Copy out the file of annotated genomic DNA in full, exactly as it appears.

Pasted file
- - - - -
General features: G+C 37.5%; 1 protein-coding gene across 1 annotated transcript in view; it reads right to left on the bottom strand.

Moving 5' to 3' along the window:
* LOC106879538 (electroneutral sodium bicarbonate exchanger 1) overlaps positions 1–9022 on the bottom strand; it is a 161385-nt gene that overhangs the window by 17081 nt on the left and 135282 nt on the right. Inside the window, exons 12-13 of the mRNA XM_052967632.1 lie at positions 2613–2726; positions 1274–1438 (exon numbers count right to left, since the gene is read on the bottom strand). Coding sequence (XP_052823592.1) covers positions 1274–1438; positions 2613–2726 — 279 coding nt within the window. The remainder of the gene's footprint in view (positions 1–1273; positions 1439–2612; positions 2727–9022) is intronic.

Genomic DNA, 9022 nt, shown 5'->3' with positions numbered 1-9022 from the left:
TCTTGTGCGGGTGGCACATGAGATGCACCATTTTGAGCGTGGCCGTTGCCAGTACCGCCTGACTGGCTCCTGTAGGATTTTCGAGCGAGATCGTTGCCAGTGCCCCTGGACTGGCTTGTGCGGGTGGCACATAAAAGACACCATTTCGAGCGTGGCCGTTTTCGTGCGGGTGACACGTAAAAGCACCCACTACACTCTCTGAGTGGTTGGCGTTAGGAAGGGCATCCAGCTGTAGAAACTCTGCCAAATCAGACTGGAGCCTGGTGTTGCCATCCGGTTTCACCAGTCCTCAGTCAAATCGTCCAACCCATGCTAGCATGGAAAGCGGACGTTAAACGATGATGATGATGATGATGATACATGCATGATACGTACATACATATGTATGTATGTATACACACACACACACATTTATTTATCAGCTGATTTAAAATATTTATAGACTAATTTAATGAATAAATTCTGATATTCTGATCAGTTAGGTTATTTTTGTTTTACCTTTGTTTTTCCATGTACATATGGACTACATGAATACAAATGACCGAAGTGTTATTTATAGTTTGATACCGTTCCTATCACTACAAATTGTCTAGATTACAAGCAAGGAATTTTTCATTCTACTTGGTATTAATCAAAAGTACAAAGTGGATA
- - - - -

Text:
General features: G+C 37.5%; 1 protein-coding gene across 1 annotated transcript in view; it reads right to left on the bottom strand.

Moving 5' to 3' along the window:
* LOC106879538 (electroneutral sodium bicarbonate exchanger 1) overlaps positions 1–9022 on the bottom strand; it is a 161385-nt gene that overhangs the window by 17081 nt on the left and 135282 nt on the right. Inside the window, exons 12-13 of the mRNA XM_052967632.1 lie at positions 2613–2726; positions 1274–1438 (exon numbers count right to left, since the gene is read on the bottom strand). Coding sequence (XP_052823592.1) covers positions 1274–1438; positions 2613–2726 — 279 coding nt within the window. The remainder of the gene's footprint in view (positions 1–1273; positions 1439–2612; positions 2727–9022) is intronic.

Genomic DNA, 9022 nt, shown 5'->3' with positions numbered 1-9022 from the left:
TCTTGTGCGGGTGGCACATGAGATGCACCATTTTGAGCGTGGCCGTTGCCAGTACCGCCTGACTGGCTCCTGTAGGATTTTCGAGCGAGATCGTTGCCAGTGCCCCTGGACTGGCTTGTGCGGGTGGCACATAAAAGACACCATTTCGAGCGTGGCCGTTTTCGTGCGGGTGACACGTAAAAGCACCCACTACACTCTCTGAGTGGTTGGCGTTAGGAAGGGCATCCAGCTGTAGAAACTCTGCCAAATCAGACTGGAGCCTGGTGTTGCCATCCGGTTTCACCAGTCCTCAGTCAAATCGTCCAACCCATGCTAGCATGGAAAGCGGACGTTAAACGATGATGATGATGATGATGATACATGCATGATACGTACATACATATGTATGTATGTATACACACACACACACATTTATTTATCAGCTGATTTAAAATATTTATAGACTAATTTAATGAATAAATTCTGATATTCTGATCAGTTAGGTTATTTTTGTTTTACCTTTGTTTTTCCATGTACATATGGACTACATGAATACAAATGACCGAAGTGTTATTTATAGTTTGATACCGTTCCTATCACTACAAATTGTCTAGATTACAAGCAAGGAATTTTTCATTCTACTTGGTATTAATCAAAAGTACAAAGTGGATA